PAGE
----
Pathology lab merger should make ‘no difference’ to patients, say bosses
Ed Sheridan, Local Democracy Reporter
- Credit: Archant
Patients should “not see any difference” in care following the recent and long-debated reorganisation of local pathology services, according to Homerton Hospital bosses.
The hospital recently merged with the Barts and Lewisham and Greenwich trusts to form the NHS East & South East London Pathology Partnership.
This move to regionalise pathology into a so-called "hub-and-spoke" model has long been a source of concern for local activists, with Hackney Labour voicing concerns in recent years over the potential for delays and errors in treatment.
However, Homerton has reassured patients that they “should not see any differences to what they had expected in the past”.
Chief executive Tracey Fletcher said: “Many of our pathology colleagues will continue to work on site at Homerton and, in due course, will be working in a much improved environment as we move forward with the creation of an essential services laboratory at the hospital.”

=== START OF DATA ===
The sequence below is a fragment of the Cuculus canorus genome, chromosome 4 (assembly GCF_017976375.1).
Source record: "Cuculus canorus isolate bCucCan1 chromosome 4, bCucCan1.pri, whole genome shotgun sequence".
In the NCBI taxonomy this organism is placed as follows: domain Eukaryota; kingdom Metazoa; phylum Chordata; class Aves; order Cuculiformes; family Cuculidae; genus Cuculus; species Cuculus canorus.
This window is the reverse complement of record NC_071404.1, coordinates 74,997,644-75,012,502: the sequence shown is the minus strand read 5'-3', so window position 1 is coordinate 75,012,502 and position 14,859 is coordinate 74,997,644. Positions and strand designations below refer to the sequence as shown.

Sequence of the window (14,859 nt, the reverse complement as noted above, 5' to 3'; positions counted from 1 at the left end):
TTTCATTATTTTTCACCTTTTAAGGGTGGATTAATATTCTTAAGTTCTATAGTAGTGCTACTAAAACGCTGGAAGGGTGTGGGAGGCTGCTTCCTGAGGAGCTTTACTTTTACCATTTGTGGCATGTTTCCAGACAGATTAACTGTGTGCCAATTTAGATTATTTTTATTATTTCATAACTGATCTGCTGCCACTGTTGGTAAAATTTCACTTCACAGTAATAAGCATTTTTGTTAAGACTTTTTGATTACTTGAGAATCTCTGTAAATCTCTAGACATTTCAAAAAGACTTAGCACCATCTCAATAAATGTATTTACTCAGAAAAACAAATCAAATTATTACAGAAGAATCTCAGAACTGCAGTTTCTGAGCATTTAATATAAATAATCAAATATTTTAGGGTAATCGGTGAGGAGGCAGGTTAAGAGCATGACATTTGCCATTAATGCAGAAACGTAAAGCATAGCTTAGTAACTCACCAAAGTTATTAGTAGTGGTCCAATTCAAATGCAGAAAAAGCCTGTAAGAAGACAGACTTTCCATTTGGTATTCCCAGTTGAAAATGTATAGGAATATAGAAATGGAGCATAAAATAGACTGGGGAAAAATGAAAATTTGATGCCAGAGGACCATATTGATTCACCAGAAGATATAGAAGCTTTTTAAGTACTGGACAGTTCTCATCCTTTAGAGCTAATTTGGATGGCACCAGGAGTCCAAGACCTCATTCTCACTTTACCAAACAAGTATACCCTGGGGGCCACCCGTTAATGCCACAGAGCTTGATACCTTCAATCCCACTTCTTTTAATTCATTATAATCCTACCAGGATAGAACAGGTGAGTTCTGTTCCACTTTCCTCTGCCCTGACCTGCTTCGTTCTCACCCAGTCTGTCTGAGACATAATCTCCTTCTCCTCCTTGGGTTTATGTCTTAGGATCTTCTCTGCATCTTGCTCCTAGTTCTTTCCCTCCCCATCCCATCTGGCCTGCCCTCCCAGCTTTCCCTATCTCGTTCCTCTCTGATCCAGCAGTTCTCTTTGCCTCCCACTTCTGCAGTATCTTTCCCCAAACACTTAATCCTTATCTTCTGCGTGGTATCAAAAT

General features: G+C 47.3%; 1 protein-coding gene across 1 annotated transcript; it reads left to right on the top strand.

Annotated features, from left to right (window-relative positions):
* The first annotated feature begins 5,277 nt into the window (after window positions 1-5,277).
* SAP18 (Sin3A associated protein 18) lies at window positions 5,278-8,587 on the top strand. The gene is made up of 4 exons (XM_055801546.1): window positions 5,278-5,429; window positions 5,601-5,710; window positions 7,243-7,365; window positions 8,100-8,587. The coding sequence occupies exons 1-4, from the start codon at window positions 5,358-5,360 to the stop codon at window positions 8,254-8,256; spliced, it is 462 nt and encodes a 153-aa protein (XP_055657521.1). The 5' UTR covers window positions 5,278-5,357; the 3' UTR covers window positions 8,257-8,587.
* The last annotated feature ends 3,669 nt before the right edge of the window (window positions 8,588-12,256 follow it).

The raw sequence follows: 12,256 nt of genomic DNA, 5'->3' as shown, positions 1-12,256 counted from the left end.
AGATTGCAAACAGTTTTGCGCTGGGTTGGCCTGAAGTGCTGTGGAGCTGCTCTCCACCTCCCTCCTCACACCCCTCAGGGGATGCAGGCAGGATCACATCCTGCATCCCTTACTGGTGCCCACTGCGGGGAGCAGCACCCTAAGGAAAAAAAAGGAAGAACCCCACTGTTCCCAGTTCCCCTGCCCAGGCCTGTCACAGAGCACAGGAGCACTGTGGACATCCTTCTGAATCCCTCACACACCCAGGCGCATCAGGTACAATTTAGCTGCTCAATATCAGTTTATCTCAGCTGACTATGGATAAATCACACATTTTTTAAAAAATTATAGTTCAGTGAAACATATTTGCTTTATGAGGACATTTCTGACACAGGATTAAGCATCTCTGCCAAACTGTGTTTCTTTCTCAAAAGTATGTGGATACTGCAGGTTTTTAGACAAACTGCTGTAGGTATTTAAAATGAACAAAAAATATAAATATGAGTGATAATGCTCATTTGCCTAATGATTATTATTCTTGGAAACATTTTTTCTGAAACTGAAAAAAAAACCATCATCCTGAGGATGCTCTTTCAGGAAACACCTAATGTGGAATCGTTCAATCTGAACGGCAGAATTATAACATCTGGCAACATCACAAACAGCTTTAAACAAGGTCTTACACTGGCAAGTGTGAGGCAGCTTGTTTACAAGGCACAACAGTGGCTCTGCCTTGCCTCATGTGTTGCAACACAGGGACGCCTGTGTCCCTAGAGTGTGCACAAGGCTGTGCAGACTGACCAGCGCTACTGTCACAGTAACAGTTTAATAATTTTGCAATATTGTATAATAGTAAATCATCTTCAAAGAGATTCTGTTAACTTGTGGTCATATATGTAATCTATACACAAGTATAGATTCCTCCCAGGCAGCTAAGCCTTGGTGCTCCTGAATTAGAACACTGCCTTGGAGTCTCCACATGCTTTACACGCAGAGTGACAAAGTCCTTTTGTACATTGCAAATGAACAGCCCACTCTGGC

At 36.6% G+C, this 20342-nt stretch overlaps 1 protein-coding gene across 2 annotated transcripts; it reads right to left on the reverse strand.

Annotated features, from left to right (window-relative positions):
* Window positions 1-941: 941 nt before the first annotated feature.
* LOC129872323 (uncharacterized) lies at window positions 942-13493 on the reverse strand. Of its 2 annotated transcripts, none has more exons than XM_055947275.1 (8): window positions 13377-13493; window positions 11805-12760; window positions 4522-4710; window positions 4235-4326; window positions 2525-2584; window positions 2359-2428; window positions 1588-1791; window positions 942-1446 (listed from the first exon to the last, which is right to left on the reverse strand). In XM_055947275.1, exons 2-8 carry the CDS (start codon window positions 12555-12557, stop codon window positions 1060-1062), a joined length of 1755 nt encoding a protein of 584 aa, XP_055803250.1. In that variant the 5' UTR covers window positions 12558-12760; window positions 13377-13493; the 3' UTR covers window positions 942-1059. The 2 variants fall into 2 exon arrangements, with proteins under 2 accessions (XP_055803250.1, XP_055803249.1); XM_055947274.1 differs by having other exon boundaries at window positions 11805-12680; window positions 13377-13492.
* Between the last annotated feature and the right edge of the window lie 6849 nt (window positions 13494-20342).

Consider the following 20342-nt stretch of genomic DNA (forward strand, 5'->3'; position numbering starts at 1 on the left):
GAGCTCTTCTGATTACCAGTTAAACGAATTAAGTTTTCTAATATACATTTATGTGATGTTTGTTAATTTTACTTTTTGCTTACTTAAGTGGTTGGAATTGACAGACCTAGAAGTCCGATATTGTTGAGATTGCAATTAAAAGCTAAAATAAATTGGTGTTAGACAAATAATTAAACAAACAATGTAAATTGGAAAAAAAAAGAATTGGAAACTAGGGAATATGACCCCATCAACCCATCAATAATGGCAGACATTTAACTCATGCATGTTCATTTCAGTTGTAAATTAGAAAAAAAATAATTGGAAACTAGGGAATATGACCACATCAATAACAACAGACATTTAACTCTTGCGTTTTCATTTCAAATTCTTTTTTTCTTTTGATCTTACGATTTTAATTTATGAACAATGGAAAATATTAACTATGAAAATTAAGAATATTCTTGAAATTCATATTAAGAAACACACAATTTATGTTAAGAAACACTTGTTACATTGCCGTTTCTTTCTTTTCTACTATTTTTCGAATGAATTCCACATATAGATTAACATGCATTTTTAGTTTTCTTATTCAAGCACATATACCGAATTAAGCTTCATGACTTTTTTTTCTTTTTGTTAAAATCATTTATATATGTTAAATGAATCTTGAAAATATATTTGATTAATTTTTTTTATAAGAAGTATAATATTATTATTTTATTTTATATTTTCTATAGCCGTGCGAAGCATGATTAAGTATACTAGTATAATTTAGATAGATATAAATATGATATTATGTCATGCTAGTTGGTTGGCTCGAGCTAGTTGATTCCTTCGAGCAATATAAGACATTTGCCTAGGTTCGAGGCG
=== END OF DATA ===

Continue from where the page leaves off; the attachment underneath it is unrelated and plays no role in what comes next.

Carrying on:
The partnership formally launched on May 1, with plans for all laboratories across the three hospitals to operate as a single network by December 2023.
This network will operate labs at the Homerton, Newham, Queen Elizabeth, Royal London, St Bartholomew’s, Whipps Cross Hospitals, as well as University Hospital Lewisham.
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It is understood that there were no redundancies as a result of the merger.
While warnings over a potential downgrading of the Homerton’s emergency department or even looming privatisation have not come to pass, local watchdog Healthwatch Hackney continues to have concerns.
Executive director Jon Williams said: “We remain concerned, in spite of assurances that patients will see no change, that the risk of moving any matter around more widely has a risk to it and may result in a poorer service."
He pointed to past warnings from the Royal College of Pathologists that such changes could undermine the quality of pathology.
Healthwatch is also concerned with sickle cell anaemia patients, a condition experienced by many in Hackney’s African-heritage and Turkish communities, receiving quick responses to testing.
But Homerton stressed in the planning phase for the partnership that quick turnaround tests were “non-negotiable” with many tests ran in other hospital's already.
Work will begin on the Homerton’s new Essential Services Lab (ESL) later this summer.